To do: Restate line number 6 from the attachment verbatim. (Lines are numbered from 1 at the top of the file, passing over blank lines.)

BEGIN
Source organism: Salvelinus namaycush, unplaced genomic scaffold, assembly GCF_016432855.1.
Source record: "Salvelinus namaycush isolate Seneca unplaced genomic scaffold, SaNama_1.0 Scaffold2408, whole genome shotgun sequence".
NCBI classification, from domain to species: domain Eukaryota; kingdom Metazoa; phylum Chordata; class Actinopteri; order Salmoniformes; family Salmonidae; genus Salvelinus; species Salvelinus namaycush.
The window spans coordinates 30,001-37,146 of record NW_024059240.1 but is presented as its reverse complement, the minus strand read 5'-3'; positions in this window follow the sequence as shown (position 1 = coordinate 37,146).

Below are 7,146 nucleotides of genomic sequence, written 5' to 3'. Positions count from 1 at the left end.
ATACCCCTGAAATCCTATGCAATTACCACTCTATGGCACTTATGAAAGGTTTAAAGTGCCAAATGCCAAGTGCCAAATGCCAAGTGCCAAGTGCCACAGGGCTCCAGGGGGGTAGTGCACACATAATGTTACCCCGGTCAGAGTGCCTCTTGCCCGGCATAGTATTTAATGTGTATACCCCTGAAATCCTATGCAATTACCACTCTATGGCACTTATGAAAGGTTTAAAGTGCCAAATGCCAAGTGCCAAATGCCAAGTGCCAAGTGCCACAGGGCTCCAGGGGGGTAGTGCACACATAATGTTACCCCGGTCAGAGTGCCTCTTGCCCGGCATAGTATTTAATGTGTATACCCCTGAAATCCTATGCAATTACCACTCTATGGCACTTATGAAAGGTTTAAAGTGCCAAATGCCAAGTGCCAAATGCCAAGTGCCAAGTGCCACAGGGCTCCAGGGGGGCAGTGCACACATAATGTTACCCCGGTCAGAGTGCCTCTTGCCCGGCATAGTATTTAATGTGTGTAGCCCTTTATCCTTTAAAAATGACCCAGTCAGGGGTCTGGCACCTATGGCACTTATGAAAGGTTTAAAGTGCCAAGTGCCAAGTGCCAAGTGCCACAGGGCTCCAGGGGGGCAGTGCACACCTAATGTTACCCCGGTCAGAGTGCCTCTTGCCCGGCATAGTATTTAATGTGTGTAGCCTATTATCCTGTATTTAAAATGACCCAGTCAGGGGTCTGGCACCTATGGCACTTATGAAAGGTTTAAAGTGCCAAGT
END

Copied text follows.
ATACCCCTGAAATCCTATGCAATTACCACTCTATGGCACTTATGAAAGGTTTAAAGTGCCAAATGCCAAGTGCCAAATGCCAAGTGCCAAGTGCCACAGGGCTCCAGGGGGGTAGTGCACACATAATGTTACCCCGGTCAGAGTGCCTCTTGCCCGGCATAGTATTTAATGTGTATACCCCTGAAATCCTATGCAATTACCACTCTATGGCACTTATGAAAGGTTTAAAGTGCCAAATGCCAAGTGCCAAATGCCAAGTGCCAAGTGCCACAGGGCTCCAGGGGGGTAGTGCACACATAATGTTACCCCGGTCAGAGTGCCTCTTGCCCGGCATAGTATTTAATGTGTATACCCCTGAAATCCTATGCAATTACCACTCTATGGCACTTATGAAAGGTTTAAAGTGCCAAATGCCAAGTGCCAAATGCCAAGTGCCAAGTGCCACAGGGCTCCAGGGGGGCAGTGCACACATAATGTTACCCCGGTCAGAGTGCCTCTTGCCCGGCATAGTATTTAATGTGTGTAGCCCTTTATCCTTTAAAAATGACCCAGTCAGGGGTCTGGCACCTATGGCACTTATGAAAGGTTTAAAGTGCCAAGTGCCAAGTGCCAAGTGCCACAGGGCTCCAGGGGGGCAGTGCACACCTAATGTTACCCCGGTCAGAGTGCCTCTTGCCCGGCATAGTATTTAATGTGTGTAGCCTATTATCCTGTATTTAAAATGACCCAGTCAGGGGTCTGGCACCTATGGCACTTATGAAAGGTTTAAAGTGCCAAGT